Compare, Compare, Compare

Anyone considering a credit card should compare the various types, compare interest rates and purchase limits. Credit cards often have specific purposes – choose the wrong one for your needs and you could end up paying more back than you need to.

Any advantages of using a particular card comes when they are used for their intended purchase. There may be financial disadvantages to say, using them to withdraw cash, so be aware of the pros and cons of individual cards.

Pros of Credit Cards

  • Certain networks accepted almost globally
  • Cash on demand in emergency situations
  • Reward schemes and incentives

Cons of Credit Cards

  • Interest charges
  • Potential fees for owning and use
  • Temptation to spend money you don’t have

 

Prepaid Cards

Like debit cards, prepaid cards have a spending limit, but unlike debit cards, they aren’t linked to your bank account. Prepaid cards need to be ‘loaded’ with money in advance, and it’s impossible to go over your limit – once you’ve spent it, it’s gone. For this reason, prepaid cards are highly popular with those who find budgeting tricky. They also remove the temptation to spend money you don’t have.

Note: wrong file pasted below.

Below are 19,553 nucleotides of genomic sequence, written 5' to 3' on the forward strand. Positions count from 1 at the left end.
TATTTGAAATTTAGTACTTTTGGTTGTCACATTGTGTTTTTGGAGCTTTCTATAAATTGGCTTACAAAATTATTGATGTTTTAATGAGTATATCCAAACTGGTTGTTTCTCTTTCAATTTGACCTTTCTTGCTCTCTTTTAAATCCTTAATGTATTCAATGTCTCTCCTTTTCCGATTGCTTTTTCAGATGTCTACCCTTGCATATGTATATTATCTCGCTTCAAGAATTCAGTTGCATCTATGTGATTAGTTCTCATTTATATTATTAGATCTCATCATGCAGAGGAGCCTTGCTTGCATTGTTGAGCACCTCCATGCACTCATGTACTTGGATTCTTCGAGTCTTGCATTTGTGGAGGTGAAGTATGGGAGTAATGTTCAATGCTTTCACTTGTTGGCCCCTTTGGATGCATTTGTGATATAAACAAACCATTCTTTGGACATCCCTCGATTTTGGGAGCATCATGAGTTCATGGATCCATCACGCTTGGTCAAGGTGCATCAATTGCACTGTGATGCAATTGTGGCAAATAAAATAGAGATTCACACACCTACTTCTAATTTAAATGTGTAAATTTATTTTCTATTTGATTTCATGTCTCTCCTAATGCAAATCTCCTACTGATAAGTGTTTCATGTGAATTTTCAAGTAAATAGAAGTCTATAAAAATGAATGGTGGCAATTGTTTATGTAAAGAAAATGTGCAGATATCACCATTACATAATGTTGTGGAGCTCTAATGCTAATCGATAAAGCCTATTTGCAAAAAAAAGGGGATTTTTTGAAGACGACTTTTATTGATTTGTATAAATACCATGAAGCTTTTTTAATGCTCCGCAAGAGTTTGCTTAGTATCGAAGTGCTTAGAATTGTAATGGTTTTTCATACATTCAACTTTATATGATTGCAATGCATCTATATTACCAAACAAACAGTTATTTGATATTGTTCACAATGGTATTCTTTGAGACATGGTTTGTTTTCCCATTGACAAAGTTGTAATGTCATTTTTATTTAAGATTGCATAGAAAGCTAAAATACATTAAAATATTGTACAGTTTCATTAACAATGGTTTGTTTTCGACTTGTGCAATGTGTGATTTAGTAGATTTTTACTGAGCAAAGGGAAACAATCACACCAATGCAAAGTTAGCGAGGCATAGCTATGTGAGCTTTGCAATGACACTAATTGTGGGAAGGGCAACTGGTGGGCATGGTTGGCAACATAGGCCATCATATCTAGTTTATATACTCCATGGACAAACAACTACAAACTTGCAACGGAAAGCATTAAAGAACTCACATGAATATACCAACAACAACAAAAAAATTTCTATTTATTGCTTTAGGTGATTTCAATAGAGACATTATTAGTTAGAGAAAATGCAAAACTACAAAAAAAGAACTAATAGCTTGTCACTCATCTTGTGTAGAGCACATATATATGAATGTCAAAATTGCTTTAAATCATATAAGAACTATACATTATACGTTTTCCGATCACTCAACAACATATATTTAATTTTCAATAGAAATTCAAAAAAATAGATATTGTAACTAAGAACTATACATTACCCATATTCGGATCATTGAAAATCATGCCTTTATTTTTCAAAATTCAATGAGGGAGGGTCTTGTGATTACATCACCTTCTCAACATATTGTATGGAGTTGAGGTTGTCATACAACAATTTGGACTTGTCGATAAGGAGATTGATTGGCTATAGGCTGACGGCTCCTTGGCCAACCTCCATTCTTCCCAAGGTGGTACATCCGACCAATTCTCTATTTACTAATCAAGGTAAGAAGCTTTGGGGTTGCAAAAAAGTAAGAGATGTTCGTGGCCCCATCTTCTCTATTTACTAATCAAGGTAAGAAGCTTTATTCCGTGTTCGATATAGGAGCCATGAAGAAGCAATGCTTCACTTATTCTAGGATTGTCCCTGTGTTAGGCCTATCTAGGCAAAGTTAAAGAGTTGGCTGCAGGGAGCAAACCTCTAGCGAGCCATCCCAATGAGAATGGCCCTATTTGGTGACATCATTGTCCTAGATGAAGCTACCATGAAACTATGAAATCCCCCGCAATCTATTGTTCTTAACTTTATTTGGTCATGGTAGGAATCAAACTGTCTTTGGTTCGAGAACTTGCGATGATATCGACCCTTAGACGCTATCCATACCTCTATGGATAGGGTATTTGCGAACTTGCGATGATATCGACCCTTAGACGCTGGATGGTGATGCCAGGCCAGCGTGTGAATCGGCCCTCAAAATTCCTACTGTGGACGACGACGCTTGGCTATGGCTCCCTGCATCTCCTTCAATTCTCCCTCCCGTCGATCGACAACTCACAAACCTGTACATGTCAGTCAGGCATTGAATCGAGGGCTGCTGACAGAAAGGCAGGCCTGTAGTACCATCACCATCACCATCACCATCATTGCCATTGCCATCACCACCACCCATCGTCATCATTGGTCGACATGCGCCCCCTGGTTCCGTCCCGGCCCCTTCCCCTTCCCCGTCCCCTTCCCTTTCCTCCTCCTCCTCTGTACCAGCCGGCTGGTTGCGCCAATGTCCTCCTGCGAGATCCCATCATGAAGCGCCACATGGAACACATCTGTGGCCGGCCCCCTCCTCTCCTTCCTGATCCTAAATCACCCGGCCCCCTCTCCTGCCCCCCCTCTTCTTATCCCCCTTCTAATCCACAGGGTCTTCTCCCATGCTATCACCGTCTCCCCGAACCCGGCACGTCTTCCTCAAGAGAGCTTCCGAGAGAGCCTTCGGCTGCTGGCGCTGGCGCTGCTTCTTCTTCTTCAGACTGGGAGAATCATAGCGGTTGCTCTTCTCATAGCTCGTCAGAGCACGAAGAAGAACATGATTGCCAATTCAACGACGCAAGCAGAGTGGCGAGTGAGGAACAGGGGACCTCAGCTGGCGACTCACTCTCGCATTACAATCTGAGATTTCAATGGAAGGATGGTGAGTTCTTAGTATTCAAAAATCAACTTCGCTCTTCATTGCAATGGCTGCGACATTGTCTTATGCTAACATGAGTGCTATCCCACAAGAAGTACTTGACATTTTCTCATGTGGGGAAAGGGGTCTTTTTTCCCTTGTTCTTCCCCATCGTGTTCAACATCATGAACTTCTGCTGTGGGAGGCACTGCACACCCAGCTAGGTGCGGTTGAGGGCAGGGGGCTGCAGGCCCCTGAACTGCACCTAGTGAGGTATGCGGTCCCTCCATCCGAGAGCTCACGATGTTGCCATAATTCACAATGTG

Those interested in a prepaid card should check any fees before signing up. All cards are different, but they’ll all come with charges, which can range from withdrawal fees to monthly rental costs or even applying for the card in the first place.

Pros of Prepaid Cards

  • Good for budgeting
  • Accepted almost anywhere
  • High level of fraud protection

Cons of Prepaid Cards

  • Not all carry protection for losses
  • A range of potential fees
  • A range of potential charges

 

Charge Cards

A charge card is similar to a credit card, in that you are loaning any money you spend on it. Unlike credit cards, the balance on a charge card must be paid back in full every month. This is sound financial advice to follow for credit card users as well, although they do come with the option to delay payback as long as you’re happy to pay the interest.

Charge cards are usually suitable for higher earners. They tend to come with a fee and yearly ‘rental’ costs. Failure to pay back money borrowed on time every month could see you hit with high interest rates, and your card may even be cancelled.

Although less flexible than a credit card in terms of places that accept payment from them, they are favoured by some for the reward schemes and financial incentives that many come with. As with all cards operating on credit, ensure you shop around as no two charge cards are the same.

Pros of Charge Cards

  • No interest unless payment is late
  • Reward schemes and incentives
  • Potential for higher borrowing than credit cards

Cons of Charge Cards

  • No option to borrow beyond a month
  • User fees
  • High charges for non-payment

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Now you’re au fait with the quirks and quibbles of the magic plastic, search the market at Money Guru today and find the right card for you.